A recent update reported the outcome of blina treatment in pediatric patients with R/R B ALL in an expanded access study [70]. Treatment-emergent (TE) and treatment-related (TR) adverse events (AEs) were the primary endpoints. Morphologic CR and MRD response by PCR or flow cytometry were the secondary endpoints. At the time of the report, 98 patients were treated (median age, 8.5 [range 0.4–17.0] years). The median follow-up was 12.2 months (range 0.5–14.1). These patients were heavily pretreated. A median of 2 cycles (range 1–5) were administered, with 4 patients completing 5 cycles of blina. Virtually all patients experienced a TEAE whereas 77% had TRAEs. CRS was seen in 16%, with 2% severe. There were 9 grade 5 fatal AEs unrelated to blina treatment. Among the 98 patients, 60% (n = 59) achieved CR and 48% had MRD negativity. Among the 59 CR patients, 27 (46%) proceeded to allo-HSCT. The median OS was 13.0 months. In conclusion, blina induced MRD negativity in almost half of the patients, including patients with t(17;19). In this study, 4 patients who had prior blina treatment were re-treated and 3 achieved CR again. Blina has now been approved as a treatment option for pediatric patients with R/R ALL (Table 1).

Another retrospective analysis reported data on blina for CNS disease in 11 patients with B ALL [71]. Among the 11 patients, 10 had R/R ALL, 6 had Ph− ALL and 3 with Ph+ ALL. Of the 11 patients, 10 had systemic disease, only 1 with CNS only disease. Among the 11 patients who received blina, 3 had single agent blina, 4 in combination with BCR-ABL TKI, and 4 in combination with systemic chemotherapy. Intrathecal chemotherapy was given to all patients. Severe CNS toxicity was reported in 2 patients. Five of the 6 patients (83%) with active CNS disease became negative in CSF after blina therapy. There were 3 patients with positive CNS leukemic involvement on imaging studies. Among these 3 patients, 1 had CR, 1 had PR, and 1 had signs of inflammation. In conclusion, blina is safe and effective in B ALL patients with active CNS disease when given in combination with systemic and intrathecal chemotherapy. Currently, it remains unclear whether blina can penetrate the blood-brain barrier. In this regard, CAR T cells appear to have an advantage for CNS disease since it has been reported that CAR T cells were found in the CSF and are effective against CNS diseases in both hematological and solid tumors [7275].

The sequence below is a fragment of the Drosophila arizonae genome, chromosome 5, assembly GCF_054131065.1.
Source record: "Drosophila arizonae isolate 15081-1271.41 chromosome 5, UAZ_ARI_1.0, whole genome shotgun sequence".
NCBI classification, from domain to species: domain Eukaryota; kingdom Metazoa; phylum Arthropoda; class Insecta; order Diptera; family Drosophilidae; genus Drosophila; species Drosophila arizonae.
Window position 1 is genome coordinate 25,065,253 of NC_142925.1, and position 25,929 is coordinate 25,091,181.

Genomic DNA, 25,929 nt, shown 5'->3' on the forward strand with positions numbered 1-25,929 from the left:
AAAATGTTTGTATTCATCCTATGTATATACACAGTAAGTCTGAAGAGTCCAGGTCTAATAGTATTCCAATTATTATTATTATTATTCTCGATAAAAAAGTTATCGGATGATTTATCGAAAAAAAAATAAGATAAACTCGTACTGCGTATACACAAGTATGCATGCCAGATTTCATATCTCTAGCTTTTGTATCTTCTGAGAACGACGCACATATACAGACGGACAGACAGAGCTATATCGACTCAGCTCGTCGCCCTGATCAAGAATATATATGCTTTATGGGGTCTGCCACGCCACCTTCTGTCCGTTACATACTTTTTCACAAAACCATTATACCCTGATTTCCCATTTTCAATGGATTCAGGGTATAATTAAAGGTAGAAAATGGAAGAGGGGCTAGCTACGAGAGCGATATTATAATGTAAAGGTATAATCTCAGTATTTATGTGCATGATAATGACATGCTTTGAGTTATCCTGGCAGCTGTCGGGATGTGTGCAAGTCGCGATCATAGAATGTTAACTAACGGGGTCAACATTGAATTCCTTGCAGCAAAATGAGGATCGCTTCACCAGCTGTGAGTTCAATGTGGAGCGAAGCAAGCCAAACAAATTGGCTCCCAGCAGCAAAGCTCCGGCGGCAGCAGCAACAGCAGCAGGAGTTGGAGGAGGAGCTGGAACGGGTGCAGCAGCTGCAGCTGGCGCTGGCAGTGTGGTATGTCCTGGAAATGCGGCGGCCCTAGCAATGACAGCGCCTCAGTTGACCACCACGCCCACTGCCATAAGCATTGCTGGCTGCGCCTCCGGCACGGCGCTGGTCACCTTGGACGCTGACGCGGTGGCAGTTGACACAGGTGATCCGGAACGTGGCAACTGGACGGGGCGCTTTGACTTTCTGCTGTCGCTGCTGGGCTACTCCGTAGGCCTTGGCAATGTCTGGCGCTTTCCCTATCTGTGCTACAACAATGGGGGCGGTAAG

CRS is one of the major complications from blina therapy [50, 59]. IL-6 cytokine is found to be elevated and believed to be a major mediator of CRS [74, 76]. In a recent analysis updated at the 2018 ASH Annual Meeting, CRS was reported in 39 cases out of 1000 patients treated with blina [77]. Six of the 39 cases received tocilizumab, an IL-6 receptor antibody, 3 of the 6 patients received concurrent corticosteroids. Blina was interrupted and later restarted once CRS is resolved. CRS in all 6 cases resolved, and 3 cases resumed blina infusion. Among the 6 cases, 4 cases discontinued blina therapy. Recent studies on CAR T related toxicities have indicated that IL-1 and IL-6 are mediators of CRS, and IL-6 antagonist does not abrogate cytotoxicity of CAR T cells [57, 78, 79]. It is therefore possible that tocilizumab and IL-1 receptor antagonist may be used early as prophylaxis in addition to therapy. Clinical studies are ongoing for these clinical applications [57].